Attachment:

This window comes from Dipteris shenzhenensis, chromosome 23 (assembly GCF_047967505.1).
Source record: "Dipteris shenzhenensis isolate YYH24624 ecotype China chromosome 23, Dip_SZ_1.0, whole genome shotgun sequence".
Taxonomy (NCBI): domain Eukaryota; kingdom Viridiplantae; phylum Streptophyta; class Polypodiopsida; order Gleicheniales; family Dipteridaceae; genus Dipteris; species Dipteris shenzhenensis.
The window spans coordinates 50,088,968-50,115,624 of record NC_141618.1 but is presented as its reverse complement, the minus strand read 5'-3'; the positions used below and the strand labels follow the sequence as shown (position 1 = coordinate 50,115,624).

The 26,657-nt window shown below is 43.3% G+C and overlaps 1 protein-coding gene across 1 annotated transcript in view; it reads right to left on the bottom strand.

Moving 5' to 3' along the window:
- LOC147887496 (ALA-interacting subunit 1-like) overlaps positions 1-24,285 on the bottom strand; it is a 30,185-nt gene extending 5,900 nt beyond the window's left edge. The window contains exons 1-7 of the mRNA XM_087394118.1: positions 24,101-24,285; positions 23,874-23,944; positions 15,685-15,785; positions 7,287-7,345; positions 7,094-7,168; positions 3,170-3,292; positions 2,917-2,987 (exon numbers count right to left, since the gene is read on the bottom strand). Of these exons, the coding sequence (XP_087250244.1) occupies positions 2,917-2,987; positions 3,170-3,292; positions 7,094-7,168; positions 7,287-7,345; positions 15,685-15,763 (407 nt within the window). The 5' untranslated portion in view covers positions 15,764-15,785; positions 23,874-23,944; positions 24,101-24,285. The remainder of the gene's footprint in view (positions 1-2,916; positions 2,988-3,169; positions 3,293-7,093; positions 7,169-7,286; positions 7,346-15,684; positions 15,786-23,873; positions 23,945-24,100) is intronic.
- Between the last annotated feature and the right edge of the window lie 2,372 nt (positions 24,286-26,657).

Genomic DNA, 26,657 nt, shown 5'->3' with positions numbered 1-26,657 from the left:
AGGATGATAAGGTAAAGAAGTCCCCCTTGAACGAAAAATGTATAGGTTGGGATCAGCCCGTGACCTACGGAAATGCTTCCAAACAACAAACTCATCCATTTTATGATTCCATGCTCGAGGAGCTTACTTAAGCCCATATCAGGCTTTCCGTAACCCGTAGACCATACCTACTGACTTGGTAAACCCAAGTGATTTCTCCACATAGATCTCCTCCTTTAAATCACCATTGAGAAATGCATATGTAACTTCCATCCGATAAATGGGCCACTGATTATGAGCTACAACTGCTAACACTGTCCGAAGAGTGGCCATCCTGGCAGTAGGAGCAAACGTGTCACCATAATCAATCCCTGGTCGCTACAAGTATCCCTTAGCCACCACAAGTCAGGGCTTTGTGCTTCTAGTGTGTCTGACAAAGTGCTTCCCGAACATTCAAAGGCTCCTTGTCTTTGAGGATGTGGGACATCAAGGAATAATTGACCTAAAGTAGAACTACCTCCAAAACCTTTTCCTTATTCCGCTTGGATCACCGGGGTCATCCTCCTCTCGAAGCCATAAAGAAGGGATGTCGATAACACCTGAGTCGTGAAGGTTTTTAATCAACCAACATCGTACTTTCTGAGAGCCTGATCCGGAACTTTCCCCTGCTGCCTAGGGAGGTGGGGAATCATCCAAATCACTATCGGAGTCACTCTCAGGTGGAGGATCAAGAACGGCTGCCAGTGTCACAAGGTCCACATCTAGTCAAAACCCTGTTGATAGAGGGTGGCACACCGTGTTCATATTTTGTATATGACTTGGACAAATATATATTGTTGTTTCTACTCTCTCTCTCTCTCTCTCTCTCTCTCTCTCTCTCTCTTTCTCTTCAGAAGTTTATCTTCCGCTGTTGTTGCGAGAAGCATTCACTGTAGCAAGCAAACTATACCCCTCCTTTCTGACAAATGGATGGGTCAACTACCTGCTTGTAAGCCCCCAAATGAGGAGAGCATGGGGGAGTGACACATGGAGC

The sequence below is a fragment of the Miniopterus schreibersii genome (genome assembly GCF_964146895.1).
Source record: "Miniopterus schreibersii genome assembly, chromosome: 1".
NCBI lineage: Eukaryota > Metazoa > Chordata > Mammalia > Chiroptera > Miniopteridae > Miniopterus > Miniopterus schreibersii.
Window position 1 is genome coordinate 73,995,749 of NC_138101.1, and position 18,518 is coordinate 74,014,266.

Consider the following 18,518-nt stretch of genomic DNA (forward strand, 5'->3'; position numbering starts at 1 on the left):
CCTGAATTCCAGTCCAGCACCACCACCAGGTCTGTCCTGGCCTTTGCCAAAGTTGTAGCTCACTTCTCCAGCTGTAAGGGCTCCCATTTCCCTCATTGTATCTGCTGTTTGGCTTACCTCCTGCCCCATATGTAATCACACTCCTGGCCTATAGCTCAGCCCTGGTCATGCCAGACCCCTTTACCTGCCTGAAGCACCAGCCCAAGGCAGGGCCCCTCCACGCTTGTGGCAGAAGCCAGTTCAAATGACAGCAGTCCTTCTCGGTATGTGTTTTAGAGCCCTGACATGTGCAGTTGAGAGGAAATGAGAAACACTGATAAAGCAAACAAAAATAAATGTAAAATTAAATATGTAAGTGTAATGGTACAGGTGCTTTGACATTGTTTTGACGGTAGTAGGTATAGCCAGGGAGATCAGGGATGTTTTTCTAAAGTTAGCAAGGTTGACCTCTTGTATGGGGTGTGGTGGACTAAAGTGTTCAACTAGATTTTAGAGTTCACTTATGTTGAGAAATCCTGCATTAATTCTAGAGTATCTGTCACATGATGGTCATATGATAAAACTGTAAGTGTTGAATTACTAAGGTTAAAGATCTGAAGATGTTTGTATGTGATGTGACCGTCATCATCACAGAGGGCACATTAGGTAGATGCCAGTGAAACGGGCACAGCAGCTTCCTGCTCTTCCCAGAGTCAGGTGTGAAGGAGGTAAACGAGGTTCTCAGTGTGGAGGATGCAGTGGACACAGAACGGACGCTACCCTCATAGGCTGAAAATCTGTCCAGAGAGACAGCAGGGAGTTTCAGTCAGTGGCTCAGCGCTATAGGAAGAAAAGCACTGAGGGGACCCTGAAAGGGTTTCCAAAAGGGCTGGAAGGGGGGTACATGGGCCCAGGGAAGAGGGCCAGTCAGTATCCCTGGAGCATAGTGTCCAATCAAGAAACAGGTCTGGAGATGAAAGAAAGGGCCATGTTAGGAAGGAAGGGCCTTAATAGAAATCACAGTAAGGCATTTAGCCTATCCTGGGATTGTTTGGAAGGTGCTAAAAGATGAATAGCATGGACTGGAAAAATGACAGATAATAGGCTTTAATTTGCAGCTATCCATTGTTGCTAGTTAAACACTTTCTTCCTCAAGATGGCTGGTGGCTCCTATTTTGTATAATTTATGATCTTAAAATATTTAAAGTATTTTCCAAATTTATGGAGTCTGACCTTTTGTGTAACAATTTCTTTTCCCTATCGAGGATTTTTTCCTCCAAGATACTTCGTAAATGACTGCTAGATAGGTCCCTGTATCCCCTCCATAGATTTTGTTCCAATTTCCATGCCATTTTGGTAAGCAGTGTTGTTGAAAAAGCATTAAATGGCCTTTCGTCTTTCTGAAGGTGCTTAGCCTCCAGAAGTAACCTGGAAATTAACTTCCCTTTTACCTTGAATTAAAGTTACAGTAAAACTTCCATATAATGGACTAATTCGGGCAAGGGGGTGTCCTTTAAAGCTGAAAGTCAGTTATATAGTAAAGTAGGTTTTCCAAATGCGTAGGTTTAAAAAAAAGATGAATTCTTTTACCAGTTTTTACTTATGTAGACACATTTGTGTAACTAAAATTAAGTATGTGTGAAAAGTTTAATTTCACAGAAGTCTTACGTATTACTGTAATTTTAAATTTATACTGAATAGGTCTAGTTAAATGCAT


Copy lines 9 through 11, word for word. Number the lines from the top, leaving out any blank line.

Genomic DNA, 26,657 nt, shown 5'->3' with positions numbered 1-26,657 from the left:
AGGATGATAAGGTAAAGAAGTCCCCCTTGAACGAAAAATGTATAGGTTGGGATCAGCCCGTGACCTACGGAAATGCTTCCAAACAACAAACTCATCCATTTTATGATTCCATGCTCGAGGAGCTTACTTAAGCCCATATCAGGCTTTCCGTAACCCGTAGACCATACCTACTGACTTGGTAAACCCAAGTGATTTCTCCACATAGATCTCCTCCTTTAAATCACCATTGAGAAATGCATATGTAACTTCCATCCGATAAATGGGCCACTGATTATGAGCTACAACTGCTAACACTGTCCGAAGAGTGGCCATCCTGGCAGTAGGAGCAAACGTGTCACCATAATCAATCCCTGGTCGCTACAAGTATCCCTTAGCCACCACAAGTCAGGGCTTTGTGCTTCTAGTGTGTCTGACAAAGTGCTTCCCGAACATTCAAAGGCTCCTTGTCTTTGAGGATGTGGGACATCAAGGAATAATTGACCTAAAGTAGAACTACCTCCAAAACCTTTTCCTTATTCCGCTTGGATCACCGGGGTCATCCTCCTCTCGAAGCCATAAAGAAGGGATGTCGATAACACCTGAGTCGTGAAGGTTTTTAATCAACCAACATCGTACTTTCTGAGAGCCTGATCCGGAACTTTCCCCTGCTGCCTAGGGAGGTGGGGAATCATCCAAATCACTATCGGAGTCACTCTCAGGTGGAGGATCAAGAACGGCTGCCAGTGTCACAAGGTCCACATCTAGTCAAAACCCTGTTGATAGAGGGTGGCACACCGTGTTCATATTTTGTATATGACTTGGACAAATATATATTGTTGTTTCTACTCTCTCTCTCTCTCTCTCTCTCTCTCTCTCTCTCTCTTTCTCTTCAGAAGTTTATCTTCCGCTGTTGTTGCGAGAAGCATTCACTGTAGCAAGCAAACTATACCCCTCCTTTCTGACAAATGGATGGGTCAACTACCTGCTTGTAAGCCCCCAAATGAGGAGAGCATGGGGGAGTGACACATGGAGC

The sequence below is a fragment of the Miniopterus schreibersii genome (genome assembly GCF_964146895.1).